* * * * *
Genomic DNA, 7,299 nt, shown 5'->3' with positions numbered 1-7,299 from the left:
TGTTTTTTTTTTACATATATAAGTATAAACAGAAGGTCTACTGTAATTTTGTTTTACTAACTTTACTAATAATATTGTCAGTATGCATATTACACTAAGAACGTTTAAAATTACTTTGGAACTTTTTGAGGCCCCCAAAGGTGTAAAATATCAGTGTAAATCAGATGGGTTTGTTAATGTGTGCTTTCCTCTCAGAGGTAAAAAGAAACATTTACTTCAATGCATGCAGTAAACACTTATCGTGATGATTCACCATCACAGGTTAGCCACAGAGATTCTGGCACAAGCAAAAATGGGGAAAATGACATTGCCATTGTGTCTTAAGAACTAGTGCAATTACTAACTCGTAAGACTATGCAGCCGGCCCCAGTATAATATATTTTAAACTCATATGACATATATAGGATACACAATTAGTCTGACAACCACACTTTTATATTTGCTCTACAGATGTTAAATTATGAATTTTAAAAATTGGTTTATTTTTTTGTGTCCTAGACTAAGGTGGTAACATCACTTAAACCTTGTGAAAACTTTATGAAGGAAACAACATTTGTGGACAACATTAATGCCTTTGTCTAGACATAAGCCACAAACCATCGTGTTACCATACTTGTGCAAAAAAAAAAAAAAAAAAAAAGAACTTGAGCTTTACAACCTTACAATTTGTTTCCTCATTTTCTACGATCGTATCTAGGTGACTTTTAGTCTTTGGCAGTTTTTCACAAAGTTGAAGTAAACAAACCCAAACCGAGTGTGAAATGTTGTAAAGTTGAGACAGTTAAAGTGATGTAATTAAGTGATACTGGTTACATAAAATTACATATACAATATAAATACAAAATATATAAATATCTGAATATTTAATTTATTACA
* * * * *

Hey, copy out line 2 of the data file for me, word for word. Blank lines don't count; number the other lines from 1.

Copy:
TGTTTTTTTTTTACATATATAAGTATAAACAGAAGGTCTACTGTAATTTTGTTTTACTAACTTTACTAATAATATTGTCAGTATGCATATTACACTAAGAACGTTTAAAATTACTTTGGAACTTTTTGAGGCCCCCAAAGGTGTAAAATATCAGTGTAAATCAGATGGGTTTGTTAATGTGTGCTTTCCTCTCAGAGGTAAAAAGAAACATTTACTTCAATGCATGCAGTAAACACTTATCGTGATGATTCACCATCACAGGTTAGCCACAGAGATTCTGGCACAAGCAAAAATGGGGAAAATGACATTGCCATTGTGTCTTAAGAACTAGTGCAATTACTAACTCGTAAGACTATGCAGCCGGCCCCAGTATAATATATTTTAAACTCATATGACATATATAGGATACACAATTAGTCTGACAACCACACTTTTATATTTGCTCTACAGATGTTAAATTATGAATTTTAAAAATTGGTTTATTTTTTTGTGTCCTAGACTAAGGTGGTAACATCACTTAAACCTTGTGAAAACTTTATGAAGGAAACAACATTTGTGGACAACATTAATGCCTTTGTCTAGACATAAGCCACAAACCATCGTGTTACCATACTTGTGCAAAAAAAAAAAAAAAAAAAAAGAACTTGAGCTTTACAACCTTACAATTTGTTTCCTCATTTTCTACGATCGTATCTAGGTGACTTTTAGTCTTTGGCAGTTTTTCACAAAGTTGAAGTAAACAAACCCAAACCGAGTGTGAAATGTTGTAAAGTTGAGACAGTTAAAGTGATGTAATTAAGTGATACTGGTTACATAAAATTACATATACAATATAAATACAAAATATATAAATATCTGAATATTTAATTTATTACA